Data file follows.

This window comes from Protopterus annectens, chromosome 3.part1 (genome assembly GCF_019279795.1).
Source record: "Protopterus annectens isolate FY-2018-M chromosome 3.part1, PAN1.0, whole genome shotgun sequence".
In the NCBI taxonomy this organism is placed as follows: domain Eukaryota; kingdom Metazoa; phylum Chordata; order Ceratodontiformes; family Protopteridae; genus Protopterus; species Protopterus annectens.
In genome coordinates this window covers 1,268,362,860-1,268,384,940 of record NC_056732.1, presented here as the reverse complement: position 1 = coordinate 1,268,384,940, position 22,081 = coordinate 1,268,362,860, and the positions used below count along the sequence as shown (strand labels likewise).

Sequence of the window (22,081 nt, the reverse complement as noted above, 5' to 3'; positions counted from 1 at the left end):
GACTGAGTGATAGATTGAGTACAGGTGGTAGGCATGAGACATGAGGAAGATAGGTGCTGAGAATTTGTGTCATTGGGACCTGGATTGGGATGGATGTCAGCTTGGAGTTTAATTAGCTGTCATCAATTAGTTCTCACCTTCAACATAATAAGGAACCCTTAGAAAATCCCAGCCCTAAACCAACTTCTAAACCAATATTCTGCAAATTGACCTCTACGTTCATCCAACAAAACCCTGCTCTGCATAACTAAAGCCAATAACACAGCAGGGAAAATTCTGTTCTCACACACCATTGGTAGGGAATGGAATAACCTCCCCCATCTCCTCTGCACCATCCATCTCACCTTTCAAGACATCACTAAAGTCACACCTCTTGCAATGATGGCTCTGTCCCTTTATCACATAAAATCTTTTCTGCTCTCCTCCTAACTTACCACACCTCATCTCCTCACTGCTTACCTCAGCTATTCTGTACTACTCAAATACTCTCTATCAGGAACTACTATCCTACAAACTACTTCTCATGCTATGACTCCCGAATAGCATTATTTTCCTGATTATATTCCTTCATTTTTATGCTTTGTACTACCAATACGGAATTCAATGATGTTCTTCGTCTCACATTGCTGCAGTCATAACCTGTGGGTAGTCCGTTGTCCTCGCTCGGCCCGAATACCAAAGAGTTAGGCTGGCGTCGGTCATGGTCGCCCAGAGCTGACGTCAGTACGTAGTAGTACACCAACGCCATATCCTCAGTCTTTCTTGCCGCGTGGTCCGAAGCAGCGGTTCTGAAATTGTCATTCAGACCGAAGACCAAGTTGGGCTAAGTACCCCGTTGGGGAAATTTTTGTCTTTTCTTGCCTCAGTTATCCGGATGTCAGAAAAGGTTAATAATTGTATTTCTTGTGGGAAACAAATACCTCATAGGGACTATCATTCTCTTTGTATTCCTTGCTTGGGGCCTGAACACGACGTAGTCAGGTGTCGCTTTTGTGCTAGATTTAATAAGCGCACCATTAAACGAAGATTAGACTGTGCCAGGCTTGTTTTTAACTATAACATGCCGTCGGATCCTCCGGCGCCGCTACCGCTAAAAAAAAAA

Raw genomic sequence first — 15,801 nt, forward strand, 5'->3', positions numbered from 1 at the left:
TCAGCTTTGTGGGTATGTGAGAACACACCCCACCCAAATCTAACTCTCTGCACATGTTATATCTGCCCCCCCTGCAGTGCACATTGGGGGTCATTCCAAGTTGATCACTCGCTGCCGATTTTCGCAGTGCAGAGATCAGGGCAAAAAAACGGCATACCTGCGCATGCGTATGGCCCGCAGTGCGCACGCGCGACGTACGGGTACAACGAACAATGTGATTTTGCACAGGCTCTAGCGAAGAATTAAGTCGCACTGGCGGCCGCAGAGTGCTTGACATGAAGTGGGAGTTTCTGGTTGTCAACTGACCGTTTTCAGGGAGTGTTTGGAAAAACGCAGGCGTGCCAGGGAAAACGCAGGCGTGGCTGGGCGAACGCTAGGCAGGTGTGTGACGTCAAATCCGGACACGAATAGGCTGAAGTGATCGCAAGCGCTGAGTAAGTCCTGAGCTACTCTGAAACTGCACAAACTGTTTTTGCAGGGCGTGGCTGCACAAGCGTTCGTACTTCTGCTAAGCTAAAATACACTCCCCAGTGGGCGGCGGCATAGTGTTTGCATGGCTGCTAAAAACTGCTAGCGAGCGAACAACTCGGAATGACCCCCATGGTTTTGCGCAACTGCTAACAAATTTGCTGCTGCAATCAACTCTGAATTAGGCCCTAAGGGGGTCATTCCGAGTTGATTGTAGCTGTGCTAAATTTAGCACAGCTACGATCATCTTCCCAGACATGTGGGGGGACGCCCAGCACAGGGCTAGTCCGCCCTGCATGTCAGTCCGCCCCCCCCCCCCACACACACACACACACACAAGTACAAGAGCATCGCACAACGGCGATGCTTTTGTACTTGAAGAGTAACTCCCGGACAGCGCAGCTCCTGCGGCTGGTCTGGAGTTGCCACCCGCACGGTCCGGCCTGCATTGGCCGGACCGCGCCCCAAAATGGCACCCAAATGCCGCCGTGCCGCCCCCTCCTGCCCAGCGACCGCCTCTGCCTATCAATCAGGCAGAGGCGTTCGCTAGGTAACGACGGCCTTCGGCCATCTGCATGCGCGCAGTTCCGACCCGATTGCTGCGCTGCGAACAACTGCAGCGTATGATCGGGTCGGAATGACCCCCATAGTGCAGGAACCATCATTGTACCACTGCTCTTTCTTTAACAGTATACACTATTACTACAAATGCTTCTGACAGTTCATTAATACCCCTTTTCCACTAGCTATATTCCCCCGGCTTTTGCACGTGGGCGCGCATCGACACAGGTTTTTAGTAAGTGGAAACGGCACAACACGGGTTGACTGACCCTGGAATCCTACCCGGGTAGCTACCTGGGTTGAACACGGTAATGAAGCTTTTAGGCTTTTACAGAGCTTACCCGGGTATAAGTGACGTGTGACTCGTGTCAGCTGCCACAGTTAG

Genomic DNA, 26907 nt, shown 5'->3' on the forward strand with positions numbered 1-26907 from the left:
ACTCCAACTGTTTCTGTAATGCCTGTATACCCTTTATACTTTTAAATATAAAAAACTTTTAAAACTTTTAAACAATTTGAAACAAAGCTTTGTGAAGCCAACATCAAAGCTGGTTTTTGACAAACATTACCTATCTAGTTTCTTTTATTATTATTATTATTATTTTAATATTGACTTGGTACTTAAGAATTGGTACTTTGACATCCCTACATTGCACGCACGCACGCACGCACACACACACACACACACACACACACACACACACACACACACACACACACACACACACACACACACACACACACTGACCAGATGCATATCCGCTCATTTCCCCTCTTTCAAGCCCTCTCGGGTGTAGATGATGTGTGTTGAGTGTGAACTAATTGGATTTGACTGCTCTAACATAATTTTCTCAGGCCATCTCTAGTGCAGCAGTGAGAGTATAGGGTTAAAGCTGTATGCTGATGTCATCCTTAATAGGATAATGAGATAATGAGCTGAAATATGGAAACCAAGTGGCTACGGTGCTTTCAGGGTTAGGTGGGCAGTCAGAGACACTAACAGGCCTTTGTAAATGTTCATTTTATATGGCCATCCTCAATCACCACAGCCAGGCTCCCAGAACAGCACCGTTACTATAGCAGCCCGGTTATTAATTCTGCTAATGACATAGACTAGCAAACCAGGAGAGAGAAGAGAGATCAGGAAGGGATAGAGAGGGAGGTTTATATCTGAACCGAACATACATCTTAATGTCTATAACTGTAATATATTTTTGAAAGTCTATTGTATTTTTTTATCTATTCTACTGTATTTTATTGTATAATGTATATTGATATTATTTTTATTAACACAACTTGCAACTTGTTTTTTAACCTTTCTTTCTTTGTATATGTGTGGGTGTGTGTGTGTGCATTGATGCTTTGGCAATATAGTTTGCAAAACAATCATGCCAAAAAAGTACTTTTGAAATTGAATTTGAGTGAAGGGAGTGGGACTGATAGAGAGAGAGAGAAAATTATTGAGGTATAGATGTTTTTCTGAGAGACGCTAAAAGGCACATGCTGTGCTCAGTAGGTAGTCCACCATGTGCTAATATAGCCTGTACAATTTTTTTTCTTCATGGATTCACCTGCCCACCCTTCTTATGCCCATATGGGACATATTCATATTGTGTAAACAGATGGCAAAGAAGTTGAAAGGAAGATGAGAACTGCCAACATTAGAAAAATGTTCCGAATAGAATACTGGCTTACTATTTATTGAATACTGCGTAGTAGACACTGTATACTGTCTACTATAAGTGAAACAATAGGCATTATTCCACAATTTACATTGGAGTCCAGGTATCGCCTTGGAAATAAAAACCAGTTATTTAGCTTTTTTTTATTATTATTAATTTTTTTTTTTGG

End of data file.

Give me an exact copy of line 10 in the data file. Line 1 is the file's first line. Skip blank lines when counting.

ACTCCAACTGTTTCTGTAATGCCTGTATACCCTTTATACTTTTAAATATAAAAAACTTTTAAAACTTTTAAACAATTTGAAACAAAGCTTTGTGAAGCCAACATCAAAGCTGGTTTTTGACAAACATTACCTATCTAGTTTCTTTTATTATTATTATTATTATTTTAATATTGACTTGGTACTTAAGAATTGGTACTTTGACATCCCTACATTGCACGCACGCACGCACGCACACACACACACACACACACACACACACACACACACACACACACACACACACACACACACACACACACACACACTGACCAGATGCATATCCGCTCATTTCCCCTCTTTCAAGCCCTCTCGGGTGTAGATGATGTGTGTTGAGTGTGAACTAATTGGATTTGACTGCTCTAACATAATTTTCTCAGGCCATCTCTAGTGCAGCAGTGAGAGTATAGGGTTAAAGCTGTATGCTGATGTCATCCTTAATAGGATAATGAGATAATGAGCTGAAATATGGAAACCAAGTGGCTACGGTGCTTTCAGGGTTAGGTGGGCAGTCAGAGACACTAACAGGCCTTTGTAAATGTTCATTTTATATGGCCATCCTCAATCACCACAGCCAGGCTCCCAGAACAGCACCGTTACTATAGCAGCCCGGTTATTAATTCTGCTAATGACATAGACTAGCAAACCAGGAGAGAGAAGAGAGATCAGGAAGGGATAGAGAGGGAGGTTTATATCTGAACCGAACATACATCTTAATGTCTATAACTGTAATATATTTTTGAAAGTCTATTGTATTTTTTTATCTATTCTACTGTATTTTATTGTATAATGTATATTGATATTATTTTTATTAACACAACTTGCAACTTGTTTTTTAACCTTTCTTTCTTTGTATATGTGTGGGTGTGTGTGTGTGCATTGATGCTTTGGCAATATAGTTTGCAAAACAATCATGCCAAAAAAGTACTTTTGAAATTGAATTTGAGTGAAGGGAGTGGGACTGATAGAGAGAGAGAGAAAATTATTGAGGTATAGATGTTTTTCTGAGAGACGCTAAAAGGCACATGCTGTGCTCAGTAGGTAGTCCACCATGTGCTAATATAGCCTGTACAATTTTTTTTCTTCATGGATTCACCTGCCCACCCTTCTTATGCCCATATGGGACATATTCATATTGTGTAAACAGATGGCAAAGAAGTTGAAAGGAAGATGAGAACTGCCAACATTAGAAAAATGTTCCGAATAGAATACTGGCTTACTATTTATTGAATACTGCGTAGTAGACACTGTATACTGTCTACTATAAGTGAAACAATAGGCATTATTCCACAATTTACATTGGAGTCCAGGTATCGCCTTGGAAATAAAAACCAGTTATTTAGCTTTTTTTTATTATTATTAATTTTTTTTTTTGG